At 21, Leah (not her real name) was married, pregnant and happy. So far, things had gone textbook perfect.
The plan was to induce labor the following Monday, since she was overdue, but Leah began labor on Saturday night, Dec. 14, 1996. Everything seemed normal except that it went rather long. Early Monday morning she delivered a healthy 8-pound girl.
Leah didn’t hear her baby cry nor hold her before the attendants whisked the baby away. Just as she informed the doctor of her back pain, she heard him say something like, “Uh oh!”
The doctor saw before him what he thought was part of her placenta. Actually, her uterus somehow had become detached during labor, and the pain was now unmanageable.
While the doctor held things together the best he could manually, Leah was rushed screaming into emergency surgery. The last thing she heard were the emotional and forceful words, “I don’t care where (the anesthesiologist) is! KNOCK HER OUT!”
Leah lay lifeless on the hospital bed. She had no blood pressure, no discernible pulse, for more than 30 minutes. Hemorrhaging internally, she was yet unaware that the doctor had performed four hours of surgery in an effort to save her life.
She weighed 160 pounds when she had given birth but now tipped the scales at over 200 pounds due to life-preserving fluid injected into her. Her body had suddenly lost its ability to create platelets to clot the blood. She’d gone into multi-organ shutdown. Her liver, kidney, lungs and heart stopped working on their own. Though she suffered a mild stroke, her brain never shut down.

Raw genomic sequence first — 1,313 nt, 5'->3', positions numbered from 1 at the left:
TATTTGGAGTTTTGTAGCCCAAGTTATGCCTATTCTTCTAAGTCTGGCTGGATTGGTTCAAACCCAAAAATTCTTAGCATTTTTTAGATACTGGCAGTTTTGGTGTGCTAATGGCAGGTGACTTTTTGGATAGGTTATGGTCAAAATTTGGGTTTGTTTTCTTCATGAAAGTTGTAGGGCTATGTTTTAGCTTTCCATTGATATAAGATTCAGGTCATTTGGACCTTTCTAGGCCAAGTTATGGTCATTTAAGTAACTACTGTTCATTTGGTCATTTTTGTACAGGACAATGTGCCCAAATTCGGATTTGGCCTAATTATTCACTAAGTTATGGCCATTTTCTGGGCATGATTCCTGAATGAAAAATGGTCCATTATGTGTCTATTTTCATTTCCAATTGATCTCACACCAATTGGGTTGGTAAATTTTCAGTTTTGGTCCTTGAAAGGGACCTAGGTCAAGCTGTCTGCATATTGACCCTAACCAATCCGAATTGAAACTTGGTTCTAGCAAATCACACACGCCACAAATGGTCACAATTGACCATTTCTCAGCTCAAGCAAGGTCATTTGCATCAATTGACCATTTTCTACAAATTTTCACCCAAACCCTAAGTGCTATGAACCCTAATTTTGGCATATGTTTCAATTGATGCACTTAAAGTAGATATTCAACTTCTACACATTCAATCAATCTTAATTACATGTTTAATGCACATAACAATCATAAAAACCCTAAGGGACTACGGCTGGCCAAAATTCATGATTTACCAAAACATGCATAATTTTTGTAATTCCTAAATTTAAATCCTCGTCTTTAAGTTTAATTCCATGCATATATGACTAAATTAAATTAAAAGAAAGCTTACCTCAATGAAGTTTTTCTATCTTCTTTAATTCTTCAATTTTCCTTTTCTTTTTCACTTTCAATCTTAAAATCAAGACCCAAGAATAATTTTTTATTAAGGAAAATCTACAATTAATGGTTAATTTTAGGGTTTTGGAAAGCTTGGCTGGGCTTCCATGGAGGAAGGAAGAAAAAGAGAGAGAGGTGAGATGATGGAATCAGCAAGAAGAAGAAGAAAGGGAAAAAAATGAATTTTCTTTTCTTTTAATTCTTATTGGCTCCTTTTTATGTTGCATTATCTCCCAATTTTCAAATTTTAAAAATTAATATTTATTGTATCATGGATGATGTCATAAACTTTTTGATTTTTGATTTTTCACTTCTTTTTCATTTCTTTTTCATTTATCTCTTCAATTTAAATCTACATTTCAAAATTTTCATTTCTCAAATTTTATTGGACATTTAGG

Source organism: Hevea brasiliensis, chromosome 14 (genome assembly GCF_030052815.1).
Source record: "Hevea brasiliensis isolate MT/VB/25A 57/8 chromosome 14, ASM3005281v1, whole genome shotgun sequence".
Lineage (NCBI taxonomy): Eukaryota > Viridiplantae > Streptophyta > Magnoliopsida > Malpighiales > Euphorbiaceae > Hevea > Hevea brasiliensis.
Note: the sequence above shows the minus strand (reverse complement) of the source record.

Someone called Emory Medical Center from her small Georgia hospital but was told, “Moving her will kill her.” The doctors induced a coma to help her heal and told the family, “She may wake up; she may not. She may be a vegetable; she may be OK.” They gave her a 5 percent chance of surviving.
Leah awoke 10 days later on Dec. 26, her mother’s birthday. “I thought I had just delivered the baby,” she recalled. “I couldn’t remember the rest.”
She alternated in and out of comas for several days before finally waking up. All organs but her kidneys had regained function, so a portable dialysis unit was brought in for her.
When Leah finally went home, her family pulled together to care for her and the baby. Her younger sister sometimes took the child to high school with her when her parents went to work or were giving her 24-hour care. It was months before the doctor could sit down and talk with her about it, so emotionally shaken was he over the unusual situation. He told her matter-of-factly, “We did nothing special. You are here because you are supposed to be here.”
Before the year was out, she was to receive a kidney from her mother, face a rapidly crumbling marriage and, finally, celebrate her daughter’s first year of life. It would be another month, January 1998, when the catheter was removed from her chest, that she could hold her child for the first time.
Today, Leah enjoys parenting her now-13-year old daughter with her devoted second husband. Due to fibromyalgia and health that remains relatively fragile, she does not work full-time but has completed her college degree. She volunteers tirelessly for a local elementary school, heads a PTA, Girl Scouts troop and enjoys a host of other activities.
“Every day above ground is a good day,” she says.